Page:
Helping New Yorkers cope with Alzheimer's disease

- Juliana Cardenas is a wife and confidante. Her husband's happiness is paramount. And when his hands are cold, she is the one who warms them up. When Juliana married Gustavo 53 years ago, they loved to dance to salsa and merengue and later spend time with the grandkids. Things changed 6 years ago when Gustavo was diagnosed with Alzheimer's disease. She went from dance partner to caretaker.

But Juliana receives services from the Alzheimer's Caregivers Support Initiative, also known as Care NYC. Sunnyside Community Services gets $1.5 million annually from the state as part of the program. The group works in all five boroughs, helping to supplement the care loved ones like Juliana give. Sunnyside provides a variety of services from support groups and in some cases home care.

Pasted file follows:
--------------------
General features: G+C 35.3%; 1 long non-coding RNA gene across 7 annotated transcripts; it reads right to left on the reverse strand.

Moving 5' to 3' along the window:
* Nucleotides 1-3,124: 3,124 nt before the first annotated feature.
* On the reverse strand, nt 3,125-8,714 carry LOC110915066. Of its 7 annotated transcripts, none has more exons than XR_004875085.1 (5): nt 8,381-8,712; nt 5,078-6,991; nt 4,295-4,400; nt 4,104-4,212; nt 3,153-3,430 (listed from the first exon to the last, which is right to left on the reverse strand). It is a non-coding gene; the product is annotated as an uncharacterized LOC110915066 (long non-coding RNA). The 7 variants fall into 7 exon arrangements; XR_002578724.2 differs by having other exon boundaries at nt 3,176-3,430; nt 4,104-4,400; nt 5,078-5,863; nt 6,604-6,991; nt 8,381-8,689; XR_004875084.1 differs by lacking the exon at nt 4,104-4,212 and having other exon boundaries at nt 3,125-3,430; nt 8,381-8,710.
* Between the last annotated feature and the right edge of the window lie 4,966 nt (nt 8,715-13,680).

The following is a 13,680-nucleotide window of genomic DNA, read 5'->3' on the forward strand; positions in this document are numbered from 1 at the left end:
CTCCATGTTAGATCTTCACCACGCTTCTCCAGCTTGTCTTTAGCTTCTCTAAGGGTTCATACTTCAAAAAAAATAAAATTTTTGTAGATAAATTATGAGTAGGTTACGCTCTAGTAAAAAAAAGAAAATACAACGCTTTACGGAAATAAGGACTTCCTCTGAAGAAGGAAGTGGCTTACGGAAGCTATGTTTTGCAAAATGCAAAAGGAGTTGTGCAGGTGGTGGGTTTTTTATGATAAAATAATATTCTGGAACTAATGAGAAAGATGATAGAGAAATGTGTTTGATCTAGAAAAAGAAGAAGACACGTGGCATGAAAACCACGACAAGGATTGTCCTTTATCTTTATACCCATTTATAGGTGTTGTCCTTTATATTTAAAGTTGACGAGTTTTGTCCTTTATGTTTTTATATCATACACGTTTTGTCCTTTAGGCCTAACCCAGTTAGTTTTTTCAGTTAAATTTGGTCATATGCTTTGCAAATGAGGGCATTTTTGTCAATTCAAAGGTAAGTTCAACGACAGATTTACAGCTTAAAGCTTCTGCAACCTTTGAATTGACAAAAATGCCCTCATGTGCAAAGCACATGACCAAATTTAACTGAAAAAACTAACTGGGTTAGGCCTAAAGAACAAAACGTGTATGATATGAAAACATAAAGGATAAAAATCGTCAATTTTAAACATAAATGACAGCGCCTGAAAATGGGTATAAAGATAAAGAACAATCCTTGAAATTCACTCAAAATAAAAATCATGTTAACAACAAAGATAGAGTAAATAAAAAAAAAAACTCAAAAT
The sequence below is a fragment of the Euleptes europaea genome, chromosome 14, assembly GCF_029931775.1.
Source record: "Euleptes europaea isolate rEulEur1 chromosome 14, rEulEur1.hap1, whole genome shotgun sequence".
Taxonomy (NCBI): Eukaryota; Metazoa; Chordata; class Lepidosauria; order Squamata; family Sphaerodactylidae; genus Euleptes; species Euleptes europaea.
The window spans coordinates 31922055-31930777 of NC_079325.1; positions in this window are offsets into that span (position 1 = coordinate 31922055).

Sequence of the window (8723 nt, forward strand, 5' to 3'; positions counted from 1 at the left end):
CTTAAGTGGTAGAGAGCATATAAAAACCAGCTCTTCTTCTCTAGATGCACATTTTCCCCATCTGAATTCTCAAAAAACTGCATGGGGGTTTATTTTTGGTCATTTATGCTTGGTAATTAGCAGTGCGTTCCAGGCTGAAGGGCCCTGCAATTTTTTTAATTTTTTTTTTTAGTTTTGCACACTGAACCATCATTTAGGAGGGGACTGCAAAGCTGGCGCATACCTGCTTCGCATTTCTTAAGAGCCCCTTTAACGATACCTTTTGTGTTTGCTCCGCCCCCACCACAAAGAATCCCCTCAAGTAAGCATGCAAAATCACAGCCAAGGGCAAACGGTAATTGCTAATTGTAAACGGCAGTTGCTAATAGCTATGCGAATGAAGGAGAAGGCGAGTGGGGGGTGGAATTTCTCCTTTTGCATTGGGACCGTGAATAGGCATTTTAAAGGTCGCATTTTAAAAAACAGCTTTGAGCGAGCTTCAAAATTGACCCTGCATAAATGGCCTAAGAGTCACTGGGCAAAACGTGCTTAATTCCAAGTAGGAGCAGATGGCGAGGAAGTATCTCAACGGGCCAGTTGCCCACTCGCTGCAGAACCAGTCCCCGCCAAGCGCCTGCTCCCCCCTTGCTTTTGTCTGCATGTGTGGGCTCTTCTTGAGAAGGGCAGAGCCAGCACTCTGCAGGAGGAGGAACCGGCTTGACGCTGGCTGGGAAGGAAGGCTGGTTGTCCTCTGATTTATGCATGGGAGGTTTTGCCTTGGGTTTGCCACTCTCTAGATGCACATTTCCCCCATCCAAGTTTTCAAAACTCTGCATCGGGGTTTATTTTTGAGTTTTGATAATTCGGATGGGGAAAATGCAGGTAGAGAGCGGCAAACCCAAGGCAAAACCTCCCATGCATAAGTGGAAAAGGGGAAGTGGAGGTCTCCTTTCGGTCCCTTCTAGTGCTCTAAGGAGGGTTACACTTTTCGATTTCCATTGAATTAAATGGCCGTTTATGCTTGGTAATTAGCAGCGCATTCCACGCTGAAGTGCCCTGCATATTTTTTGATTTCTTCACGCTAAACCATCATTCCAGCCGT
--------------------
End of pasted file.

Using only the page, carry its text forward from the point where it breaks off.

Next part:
Blacks and Hispanics are twice as likely as older white adults to develop a form of dementia, according to research by the Alzheimer's Association. And in many cases there are also cultural differences that compound these challenges.

I met with Dr. Ricardo Osorio at NYU's Center for Cognitive Neurology to better understand the prevalence of dementia in black and Hispanic communities. Most answers point towards environment.

Julia appreciates the help at home, but she has come to depend on the support groups. The dancing days are gone but love still lives in this home.

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